Well, google.co.uk will let you search webpages from the UK only. It's not scientific, of course, but it gives:
didn't use to 593
didn't used to 2140
I don't think, BTW, that quoting some guy's book, no matter how much a person likes it, makes it "dead wrong" to use a particular construction. If people do actually use it, the guy can go whistle.

The top pick for "didn't used to" is the Hutchinson Encyclopaedia, which says that "didn't use to" is "more widely acceptable", although the figures wouldn't seem to bear this out.
Zen
I don't see why. Other languages have no problem with being spoken very differently from how they're written and English is, as we all know, already far from phonetic.

Just out of curiosity...which languages are you thinking of? Out of the few languages I have slightly more than a just passing intellectual familiarity (does not mean "ability to speak/understand") with, French is about the only language that comes close to matching English in lack of phoneticity.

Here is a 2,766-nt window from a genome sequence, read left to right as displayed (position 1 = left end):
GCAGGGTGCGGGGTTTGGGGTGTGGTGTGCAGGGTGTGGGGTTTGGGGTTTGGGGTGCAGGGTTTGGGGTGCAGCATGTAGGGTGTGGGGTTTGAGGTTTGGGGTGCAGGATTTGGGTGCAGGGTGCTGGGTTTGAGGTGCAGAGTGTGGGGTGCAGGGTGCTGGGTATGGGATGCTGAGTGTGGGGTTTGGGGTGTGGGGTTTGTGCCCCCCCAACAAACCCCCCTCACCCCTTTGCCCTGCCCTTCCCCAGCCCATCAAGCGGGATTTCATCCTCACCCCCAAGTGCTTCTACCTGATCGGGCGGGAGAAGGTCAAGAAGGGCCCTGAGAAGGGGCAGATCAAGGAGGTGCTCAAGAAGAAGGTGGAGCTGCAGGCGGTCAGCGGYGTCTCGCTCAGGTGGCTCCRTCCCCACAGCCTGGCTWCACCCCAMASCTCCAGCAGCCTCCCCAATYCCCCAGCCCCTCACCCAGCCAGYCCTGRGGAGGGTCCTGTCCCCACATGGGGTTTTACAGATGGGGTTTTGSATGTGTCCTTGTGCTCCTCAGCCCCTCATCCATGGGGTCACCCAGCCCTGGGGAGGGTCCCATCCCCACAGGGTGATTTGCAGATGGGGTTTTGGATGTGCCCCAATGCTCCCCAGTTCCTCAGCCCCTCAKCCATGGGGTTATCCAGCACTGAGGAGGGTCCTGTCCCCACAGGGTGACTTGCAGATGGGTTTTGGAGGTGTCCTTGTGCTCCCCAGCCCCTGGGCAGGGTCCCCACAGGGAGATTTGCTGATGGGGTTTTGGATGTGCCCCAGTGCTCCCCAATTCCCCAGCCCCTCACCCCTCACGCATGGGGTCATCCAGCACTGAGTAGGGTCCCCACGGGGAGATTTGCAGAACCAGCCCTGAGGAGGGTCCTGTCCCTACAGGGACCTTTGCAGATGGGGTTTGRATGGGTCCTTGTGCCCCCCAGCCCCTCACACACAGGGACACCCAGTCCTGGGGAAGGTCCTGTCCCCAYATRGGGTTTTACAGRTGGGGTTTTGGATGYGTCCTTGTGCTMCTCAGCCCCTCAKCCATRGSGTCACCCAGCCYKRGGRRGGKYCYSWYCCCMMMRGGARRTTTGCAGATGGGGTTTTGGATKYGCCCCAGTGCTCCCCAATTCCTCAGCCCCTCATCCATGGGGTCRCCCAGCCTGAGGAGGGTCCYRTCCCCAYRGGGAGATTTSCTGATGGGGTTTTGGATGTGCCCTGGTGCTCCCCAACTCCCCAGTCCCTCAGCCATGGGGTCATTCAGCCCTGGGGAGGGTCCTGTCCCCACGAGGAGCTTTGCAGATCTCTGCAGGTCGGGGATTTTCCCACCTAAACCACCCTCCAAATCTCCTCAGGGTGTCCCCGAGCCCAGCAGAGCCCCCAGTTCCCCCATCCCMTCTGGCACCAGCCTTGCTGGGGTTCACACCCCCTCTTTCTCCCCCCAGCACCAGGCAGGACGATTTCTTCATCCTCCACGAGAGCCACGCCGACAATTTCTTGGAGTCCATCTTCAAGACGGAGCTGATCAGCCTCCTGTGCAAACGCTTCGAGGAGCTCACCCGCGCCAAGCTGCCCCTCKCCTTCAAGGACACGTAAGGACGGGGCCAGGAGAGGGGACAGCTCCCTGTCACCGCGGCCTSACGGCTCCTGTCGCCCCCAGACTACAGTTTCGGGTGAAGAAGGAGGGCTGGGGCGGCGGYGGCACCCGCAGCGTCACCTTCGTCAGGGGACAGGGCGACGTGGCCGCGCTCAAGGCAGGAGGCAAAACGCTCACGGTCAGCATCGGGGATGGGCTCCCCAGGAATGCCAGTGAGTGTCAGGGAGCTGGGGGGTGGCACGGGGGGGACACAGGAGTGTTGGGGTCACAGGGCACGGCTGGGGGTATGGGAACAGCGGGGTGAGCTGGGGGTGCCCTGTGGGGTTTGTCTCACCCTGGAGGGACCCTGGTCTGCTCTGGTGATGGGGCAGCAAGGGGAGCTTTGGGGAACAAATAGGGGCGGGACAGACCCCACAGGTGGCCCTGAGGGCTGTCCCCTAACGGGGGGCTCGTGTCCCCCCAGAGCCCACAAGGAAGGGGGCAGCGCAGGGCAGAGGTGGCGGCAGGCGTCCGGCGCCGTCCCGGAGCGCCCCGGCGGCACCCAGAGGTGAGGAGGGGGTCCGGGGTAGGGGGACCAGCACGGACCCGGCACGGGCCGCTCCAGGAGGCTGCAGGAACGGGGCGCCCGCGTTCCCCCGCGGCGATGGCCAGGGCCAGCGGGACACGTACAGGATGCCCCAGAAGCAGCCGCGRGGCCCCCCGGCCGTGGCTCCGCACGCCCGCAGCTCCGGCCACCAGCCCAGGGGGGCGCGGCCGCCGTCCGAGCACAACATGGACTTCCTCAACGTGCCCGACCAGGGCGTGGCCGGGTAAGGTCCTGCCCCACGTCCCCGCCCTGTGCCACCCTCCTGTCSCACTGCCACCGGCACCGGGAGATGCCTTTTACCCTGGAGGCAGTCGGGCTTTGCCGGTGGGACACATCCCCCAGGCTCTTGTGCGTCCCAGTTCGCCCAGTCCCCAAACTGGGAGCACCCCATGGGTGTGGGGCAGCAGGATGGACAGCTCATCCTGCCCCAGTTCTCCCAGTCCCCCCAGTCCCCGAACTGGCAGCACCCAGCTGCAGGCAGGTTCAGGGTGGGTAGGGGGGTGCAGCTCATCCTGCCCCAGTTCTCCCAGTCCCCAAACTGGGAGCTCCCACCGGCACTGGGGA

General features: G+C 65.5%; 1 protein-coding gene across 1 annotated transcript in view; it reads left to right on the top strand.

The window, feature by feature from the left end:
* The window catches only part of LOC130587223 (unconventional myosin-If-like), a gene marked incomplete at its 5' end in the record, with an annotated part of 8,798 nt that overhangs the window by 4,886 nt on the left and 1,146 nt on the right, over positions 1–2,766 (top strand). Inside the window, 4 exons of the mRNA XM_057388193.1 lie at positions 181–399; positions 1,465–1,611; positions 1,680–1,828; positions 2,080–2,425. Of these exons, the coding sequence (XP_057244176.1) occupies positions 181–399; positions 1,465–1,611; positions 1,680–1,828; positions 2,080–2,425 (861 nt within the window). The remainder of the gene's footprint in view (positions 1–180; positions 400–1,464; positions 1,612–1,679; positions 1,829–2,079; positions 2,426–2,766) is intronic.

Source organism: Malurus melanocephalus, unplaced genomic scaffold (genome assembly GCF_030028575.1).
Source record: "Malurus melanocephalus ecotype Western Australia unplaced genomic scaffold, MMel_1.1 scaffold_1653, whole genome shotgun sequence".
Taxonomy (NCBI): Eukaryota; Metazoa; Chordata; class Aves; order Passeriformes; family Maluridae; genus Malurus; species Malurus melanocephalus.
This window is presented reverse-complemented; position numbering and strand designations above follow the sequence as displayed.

Students: Are you brave enough to let our tutors analyse your pronunciation?
Well, google.co.uk will let you search webpages from the UK only. It's not scientific, of course, but it gives: didn't use to 593 didn't used to 2140

This should motivate UK educators to ask themselves how they have failed. Somewhere along the line they should have taught their students that "didn't wanted to", "didn't needed to", "didn't had to", and "didn't used to" are not grammatically sound.